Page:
It was pretty incredible on a daily basis. There were plenty of times where things would change dramatically every twenty miles or so.  Going from the most serene (beautiful pavement,  the smell of flowers, gorgeous views) to the most terrifying (no shoulder, trucks barreling by at breakneck speeds and rouch pavement) and then back to serenity.  An ever changing rotation of beautiful scenery and scary traffic.

Of the group I’m the only guy who doesn’t switch feet. I just ride goofy.

Donny from Hamboards donated some skate poles.  I used that a ton and it helped me out a bunch.  I loved that thing.  It was a really impressive tool and I’m a huge advocate.

I kept a journal on the trip.  It wasn’t easy. I was beat everyday but I forced myself to sit down and jot my thoughts down.  I’ll probably do a reading of it at some point.  My wife bought me the journal and snuck in a few motivational notes that actually did help.  I’ve done a bunch of trips but nothing this long and I was missing her and kitty cats after a week.  Wendy is awesome support and helps me out with the logistics etc. on all my trips.  


About the team:

Andy:  I’m blown away that I get to ride with someone like this.  I still can’t beleive that Jack picked me to be part of this.  Andy and I roomed together. He was awesome to have as a buddy. He had supplements which I think really made a difference for me.  Fish oil, turmeric, etc. I think they really helped my joints and what not.  Especially given how much we were moving. We were roommate buds and he was super supportive.

I took the back seat on the van and had a little bit of personal space.  Andy was in front of me.

Miles helped me a ton, especially with implementing new tech and ideas.  And he’s just a super positive dude that helped all of us maintain our energy and attitude especially in the face of the daily challenges..

 Paul is awesome.  If we didn’t have Paul to do the downhill stuff it would have taken us much longer.  It was amazing to watch Paul do his thing.  It was mind blowing.  And he can climb hills as well as he can bomb.  He also gave me a bunch of helpful tips for my skating.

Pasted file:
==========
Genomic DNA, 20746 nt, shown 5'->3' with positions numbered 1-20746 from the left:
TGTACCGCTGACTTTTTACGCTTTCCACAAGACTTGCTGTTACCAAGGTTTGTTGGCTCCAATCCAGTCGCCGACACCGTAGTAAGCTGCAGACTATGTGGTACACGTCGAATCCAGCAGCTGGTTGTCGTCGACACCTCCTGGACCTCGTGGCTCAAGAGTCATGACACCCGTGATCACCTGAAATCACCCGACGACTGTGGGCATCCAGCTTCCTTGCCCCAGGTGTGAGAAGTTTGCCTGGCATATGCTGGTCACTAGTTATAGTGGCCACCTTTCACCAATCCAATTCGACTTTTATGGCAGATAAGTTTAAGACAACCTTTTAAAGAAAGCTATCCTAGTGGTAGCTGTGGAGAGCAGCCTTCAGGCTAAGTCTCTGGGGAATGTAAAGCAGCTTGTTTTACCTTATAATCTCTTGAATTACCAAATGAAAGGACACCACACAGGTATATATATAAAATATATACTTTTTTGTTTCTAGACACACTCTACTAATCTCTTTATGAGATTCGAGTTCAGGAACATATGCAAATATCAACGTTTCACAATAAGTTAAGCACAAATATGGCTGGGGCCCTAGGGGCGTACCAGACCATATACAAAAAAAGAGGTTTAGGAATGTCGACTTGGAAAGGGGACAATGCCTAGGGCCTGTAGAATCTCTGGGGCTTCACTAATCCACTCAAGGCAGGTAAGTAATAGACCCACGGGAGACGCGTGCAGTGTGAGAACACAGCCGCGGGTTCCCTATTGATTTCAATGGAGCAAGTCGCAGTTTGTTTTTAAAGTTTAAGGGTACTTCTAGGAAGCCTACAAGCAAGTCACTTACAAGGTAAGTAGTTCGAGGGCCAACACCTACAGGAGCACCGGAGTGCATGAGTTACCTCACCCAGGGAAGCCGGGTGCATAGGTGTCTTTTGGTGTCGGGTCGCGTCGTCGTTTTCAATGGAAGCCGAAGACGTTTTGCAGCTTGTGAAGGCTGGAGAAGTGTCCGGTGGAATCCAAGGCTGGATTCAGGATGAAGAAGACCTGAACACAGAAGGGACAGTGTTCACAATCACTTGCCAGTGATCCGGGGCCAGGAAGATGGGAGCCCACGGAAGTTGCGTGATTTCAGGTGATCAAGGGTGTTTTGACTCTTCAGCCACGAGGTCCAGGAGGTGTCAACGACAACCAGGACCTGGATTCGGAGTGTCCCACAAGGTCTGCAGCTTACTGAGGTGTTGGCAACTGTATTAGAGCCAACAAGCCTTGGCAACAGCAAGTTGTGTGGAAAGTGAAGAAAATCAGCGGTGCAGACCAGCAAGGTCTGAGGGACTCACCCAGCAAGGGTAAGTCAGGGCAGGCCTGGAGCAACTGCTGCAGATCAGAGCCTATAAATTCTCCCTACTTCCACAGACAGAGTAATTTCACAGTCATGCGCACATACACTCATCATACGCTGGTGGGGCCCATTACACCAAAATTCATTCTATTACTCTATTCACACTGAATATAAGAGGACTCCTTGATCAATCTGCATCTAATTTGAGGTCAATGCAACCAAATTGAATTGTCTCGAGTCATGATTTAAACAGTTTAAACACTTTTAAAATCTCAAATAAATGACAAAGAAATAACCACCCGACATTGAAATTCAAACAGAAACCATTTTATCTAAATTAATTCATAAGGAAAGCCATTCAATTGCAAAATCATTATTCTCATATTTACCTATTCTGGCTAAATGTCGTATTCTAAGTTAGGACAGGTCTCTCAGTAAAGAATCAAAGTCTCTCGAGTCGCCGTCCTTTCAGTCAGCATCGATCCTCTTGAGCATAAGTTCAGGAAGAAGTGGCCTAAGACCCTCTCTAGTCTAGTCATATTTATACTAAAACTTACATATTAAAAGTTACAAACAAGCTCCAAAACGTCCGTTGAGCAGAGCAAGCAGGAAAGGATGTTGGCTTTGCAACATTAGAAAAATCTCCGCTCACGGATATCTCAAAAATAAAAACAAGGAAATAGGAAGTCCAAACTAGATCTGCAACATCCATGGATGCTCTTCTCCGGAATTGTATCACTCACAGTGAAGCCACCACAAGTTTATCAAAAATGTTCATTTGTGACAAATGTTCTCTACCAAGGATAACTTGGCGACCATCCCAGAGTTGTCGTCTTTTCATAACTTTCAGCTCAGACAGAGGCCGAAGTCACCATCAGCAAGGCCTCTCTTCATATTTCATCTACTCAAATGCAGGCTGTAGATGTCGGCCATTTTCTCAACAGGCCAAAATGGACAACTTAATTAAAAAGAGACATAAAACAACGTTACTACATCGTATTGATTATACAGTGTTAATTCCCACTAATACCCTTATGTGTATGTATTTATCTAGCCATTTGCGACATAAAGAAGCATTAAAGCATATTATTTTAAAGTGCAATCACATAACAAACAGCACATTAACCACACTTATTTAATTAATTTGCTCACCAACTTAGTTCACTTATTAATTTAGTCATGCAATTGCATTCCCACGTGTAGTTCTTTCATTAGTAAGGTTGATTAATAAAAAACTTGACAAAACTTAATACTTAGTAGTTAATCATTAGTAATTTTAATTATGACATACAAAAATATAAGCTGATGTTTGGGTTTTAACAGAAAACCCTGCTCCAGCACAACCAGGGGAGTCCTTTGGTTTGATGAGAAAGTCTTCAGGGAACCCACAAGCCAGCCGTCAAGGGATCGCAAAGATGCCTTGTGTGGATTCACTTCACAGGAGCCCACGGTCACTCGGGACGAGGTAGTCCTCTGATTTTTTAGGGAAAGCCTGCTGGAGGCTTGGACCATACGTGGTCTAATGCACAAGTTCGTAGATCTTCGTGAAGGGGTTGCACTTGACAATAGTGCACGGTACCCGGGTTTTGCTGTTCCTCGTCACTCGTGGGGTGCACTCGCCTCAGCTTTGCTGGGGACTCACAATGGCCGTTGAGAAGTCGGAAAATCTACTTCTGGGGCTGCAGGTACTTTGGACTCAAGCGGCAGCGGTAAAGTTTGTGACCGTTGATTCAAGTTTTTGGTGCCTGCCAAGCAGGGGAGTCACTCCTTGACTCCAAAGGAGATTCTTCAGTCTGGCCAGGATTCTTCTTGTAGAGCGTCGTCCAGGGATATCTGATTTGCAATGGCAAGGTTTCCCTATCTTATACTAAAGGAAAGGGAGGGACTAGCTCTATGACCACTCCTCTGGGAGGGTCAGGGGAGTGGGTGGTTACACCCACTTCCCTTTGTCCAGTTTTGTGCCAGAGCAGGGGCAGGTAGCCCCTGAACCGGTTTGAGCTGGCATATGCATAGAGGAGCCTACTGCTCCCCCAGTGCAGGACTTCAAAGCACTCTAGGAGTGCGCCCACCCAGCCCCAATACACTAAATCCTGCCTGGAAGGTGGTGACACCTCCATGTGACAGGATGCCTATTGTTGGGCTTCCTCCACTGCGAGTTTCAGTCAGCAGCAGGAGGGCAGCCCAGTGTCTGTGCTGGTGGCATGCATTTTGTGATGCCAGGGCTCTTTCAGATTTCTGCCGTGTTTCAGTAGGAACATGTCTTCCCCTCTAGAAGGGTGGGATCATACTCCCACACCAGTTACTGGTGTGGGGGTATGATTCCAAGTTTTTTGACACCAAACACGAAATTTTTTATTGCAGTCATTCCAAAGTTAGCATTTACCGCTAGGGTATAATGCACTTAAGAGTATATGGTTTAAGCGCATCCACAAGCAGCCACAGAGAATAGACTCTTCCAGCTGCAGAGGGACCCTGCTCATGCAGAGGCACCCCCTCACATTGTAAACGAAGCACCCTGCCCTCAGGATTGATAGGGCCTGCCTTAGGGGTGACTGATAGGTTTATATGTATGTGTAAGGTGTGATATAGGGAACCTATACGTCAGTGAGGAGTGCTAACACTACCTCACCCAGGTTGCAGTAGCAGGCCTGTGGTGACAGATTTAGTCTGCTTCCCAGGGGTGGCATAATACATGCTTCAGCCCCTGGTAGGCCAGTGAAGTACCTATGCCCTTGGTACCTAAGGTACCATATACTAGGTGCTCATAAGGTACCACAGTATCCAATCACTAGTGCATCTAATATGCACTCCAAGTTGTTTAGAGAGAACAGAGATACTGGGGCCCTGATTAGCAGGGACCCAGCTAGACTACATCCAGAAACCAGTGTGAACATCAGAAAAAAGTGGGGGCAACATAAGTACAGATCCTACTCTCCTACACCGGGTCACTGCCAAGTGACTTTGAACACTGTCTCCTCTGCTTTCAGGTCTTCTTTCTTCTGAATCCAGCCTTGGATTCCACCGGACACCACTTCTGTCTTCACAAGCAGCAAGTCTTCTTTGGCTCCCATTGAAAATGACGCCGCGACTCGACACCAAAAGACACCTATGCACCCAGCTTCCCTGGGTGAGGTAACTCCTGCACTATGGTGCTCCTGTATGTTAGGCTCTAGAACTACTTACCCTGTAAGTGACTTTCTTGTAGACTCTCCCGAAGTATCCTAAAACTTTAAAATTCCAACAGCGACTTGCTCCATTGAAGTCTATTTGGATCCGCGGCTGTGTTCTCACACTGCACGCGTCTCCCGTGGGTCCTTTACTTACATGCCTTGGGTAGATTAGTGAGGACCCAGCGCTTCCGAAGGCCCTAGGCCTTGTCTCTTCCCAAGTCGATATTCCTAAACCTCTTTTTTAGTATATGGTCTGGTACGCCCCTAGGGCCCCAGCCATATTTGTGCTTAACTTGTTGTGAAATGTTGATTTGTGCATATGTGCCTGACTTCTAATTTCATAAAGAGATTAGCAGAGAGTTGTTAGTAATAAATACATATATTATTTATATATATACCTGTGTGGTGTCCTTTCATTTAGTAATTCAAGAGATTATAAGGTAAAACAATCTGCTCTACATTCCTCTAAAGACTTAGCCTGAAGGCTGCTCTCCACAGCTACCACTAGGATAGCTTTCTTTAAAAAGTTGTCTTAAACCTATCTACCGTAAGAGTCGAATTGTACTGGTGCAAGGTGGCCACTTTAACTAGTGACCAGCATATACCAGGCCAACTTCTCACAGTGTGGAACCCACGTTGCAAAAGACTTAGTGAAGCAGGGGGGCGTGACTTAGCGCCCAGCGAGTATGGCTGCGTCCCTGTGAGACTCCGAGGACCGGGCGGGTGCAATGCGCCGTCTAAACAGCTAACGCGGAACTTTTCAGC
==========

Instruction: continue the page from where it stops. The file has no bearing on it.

It was an amazing crew to be part of.  I’m still pinching myself that I was part of this crew.

Other highlights of the trip:

I communed with a deer in Wyoming. Wyoming was cool.  The  shoulders are wider but the traffic is faster so that was a little nerve wracking.  But on the west side it was super beautiful.  It’s like you’re in a Clint Eastwood movie and you’re waiting for the spaghetti western music to turn on.  We skated over the continental divide and the Tetons in one day. Intense but extremely beautiful.  

Something that stood out to me and surprised me was the Great Plains.  I thought it would be boring but it was beautiful.  Green and hilly.  You find yourself imagining the bison and the Indians hunting them. And it was beautiful to see this at skateboard pace.  Watching the birds checking us out and tons of deer.

Twice I caused cows to stampede.  Coming around a corner and freaking them out.  Scary at first but hilarious once it was all done.

 It was an honor to have Jack ask me to be part of this. Jack says I set the old guy record, I’m 57.  

What I rode:

I’ve rode a Subsonic for most of the trip but I also spent a bunch of time using the Loaded Zee Bracket front with a Rocket Exodus deck, a G/Bomb TTX rear and Orangatang Dad Bods.  So I guess I was the first one to ride a Zee bracket extensively.  Mark from G/Bomb had gifted me that back in December.

My phrase for the trip:  Shred ‘till you’re dead!